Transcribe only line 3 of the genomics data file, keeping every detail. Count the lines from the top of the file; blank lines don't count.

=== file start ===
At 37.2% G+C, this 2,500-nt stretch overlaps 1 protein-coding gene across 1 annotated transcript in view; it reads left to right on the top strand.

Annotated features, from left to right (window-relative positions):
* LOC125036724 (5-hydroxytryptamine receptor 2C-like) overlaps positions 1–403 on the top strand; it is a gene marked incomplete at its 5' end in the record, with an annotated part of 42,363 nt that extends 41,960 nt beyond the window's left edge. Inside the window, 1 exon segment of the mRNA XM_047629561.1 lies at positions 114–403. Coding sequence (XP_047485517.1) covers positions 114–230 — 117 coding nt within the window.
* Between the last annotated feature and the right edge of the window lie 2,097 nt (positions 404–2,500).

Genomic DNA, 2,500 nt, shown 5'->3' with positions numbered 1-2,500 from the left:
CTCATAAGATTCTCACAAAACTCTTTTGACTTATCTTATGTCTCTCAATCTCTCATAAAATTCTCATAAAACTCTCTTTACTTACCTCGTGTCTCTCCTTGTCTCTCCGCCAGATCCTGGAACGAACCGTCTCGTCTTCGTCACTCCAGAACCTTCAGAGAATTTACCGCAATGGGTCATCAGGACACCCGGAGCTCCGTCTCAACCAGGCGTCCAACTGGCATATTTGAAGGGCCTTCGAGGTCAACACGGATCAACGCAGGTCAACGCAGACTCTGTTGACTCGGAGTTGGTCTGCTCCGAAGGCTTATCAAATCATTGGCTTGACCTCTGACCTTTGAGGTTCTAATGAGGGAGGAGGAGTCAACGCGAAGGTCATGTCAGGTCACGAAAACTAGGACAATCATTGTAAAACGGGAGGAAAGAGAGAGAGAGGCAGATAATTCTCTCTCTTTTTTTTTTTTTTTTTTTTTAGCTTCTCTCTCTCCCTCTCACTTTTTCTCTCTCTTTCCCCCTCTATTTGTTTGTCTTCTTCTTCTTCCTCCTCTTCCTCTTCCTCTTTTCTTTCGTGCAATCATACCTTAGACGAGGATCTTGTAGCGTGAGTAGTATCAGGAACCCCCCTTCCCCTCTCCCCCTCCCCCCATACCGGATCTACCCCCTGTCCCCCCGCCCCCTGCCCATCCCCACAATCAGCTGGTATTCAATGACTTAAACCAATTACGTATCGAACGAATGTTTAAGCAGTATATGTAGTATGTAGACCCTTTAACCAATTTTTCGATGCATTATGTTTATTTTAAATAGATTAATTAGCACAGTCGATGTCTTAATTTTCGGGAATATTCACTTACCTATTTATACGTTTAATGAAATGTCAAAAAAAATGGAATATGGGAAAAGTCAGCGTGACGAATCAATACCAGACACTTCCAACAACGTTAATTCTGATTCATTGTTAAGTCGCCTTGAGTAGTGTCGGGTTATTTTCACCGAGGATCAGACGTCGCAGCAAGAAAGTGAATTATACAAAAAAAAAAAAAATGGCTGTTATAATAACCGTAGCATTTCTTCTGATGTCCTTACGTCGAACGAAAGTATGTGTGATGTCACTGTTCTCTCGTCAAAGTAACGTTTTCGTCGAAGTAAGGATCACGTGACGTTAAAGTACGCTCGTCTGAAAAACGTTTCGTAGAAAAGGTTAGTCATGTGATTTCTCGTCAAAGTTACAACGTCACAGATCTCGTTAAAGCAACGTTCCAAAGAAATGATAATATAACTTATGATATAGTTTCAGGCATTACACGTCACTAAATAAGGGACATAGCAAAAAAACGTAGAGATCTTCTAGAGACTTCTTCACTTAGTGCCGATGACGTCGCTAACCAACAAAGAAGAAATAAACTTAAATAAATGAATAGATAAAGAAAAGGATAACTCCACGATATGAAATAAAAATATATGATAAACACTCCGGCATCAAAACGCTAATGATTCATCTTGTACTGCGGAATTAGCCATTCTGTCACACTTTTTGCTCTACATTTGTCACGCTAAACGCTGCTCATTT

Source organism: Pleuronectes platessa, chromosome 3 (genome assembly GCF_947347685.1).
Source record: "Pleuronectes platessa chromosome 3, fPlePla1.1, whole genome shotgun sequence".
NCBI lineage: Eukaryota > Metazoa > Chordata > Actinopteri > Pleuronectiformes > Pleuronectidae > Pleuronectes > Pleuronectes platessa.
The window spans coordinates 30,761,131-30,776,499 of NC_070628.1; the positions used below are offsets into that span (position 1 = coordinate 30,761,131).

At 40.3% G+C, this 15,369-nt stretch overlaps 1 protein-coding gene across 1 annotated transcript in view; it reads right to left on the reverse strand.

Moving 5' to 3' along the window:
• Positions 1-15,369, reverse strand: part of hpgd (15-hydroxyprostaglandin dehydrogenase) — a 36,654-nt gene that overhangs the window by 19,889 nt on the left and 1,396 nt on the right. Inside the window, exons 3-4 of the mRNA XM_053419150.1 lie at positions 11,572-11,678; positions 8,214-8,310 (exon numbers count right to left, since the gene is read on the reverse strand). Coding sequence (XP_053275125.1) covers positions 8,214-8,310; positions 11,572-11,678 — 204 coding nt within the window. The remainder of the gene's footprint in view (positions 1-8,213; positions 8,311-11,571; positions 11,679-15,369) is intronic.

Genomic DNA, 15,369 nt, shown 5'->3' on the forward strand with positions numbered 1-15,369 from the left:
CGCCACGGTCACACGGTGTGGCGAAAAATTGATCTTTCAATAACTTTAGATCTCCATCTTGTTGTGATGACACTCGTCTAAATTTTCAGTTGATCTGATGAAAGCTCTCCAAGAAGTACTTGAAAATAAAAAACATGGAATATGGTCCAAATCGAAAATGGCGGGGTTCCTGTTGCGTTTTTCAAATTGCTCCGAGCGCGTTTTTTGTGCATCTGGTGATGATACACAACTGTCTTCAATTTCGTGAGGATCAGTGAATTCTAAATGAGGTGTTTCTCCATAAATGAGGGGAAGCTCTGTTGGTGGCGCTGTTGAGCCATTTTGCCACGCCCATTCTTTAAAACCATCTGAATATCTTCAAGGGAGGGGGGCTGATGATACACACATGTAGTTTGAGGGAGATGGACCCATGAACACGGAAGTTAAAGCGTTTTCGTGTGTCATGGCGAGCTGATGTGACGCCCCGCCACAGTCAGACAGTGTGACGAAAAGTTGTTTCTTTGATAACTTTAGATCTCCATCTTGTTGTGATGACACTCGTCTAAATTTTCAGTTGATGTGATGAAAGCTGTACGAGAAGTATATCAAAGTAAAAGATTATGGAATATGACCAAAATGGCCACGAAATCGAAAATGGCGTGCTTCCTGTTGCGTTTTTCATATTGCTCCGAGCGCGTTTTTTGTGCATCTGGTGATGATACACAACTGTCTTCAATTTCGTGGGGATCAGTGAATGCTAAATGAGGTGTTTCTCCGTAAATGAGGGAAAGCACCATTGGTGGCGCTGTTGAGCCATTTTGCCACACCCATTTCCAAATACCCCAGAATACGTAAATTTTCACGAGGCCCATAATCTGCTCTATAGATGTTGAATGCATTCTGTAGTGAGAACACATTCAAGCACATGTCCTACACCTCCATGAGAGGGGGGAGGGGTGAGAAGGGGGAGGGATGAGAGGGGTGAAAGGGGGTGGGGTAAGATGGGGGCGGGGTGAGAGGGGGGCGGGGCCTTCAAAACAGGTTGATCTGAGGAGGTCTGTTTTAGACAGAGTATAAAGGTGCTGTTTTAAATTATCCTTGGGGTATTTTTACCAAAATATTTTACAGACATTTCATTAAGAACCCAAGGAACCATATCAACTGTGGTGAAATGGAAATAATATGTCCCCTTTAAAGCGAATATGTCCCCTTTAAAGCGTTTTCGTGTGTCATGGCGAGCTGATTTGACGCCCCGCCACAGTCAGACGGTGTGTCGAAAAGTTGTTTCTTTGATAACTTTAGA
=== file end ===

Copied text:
* LOC125036724 (5-hydroxytryptamine receptor 2C-like) overlaps positions 1–403 on the top strand; it is a gene marked incomplete at its 5' end in the record, with an annotated part of 42,363 nt that extends 41,960 nt beyond the window's left edge. Inside the window, 1 exon segment of the mRNA XM_047629561.1 lies at positions 114–403. Coding sequence (XP_047485517.1) covers positions 114–230 — 117 coding nt within the window.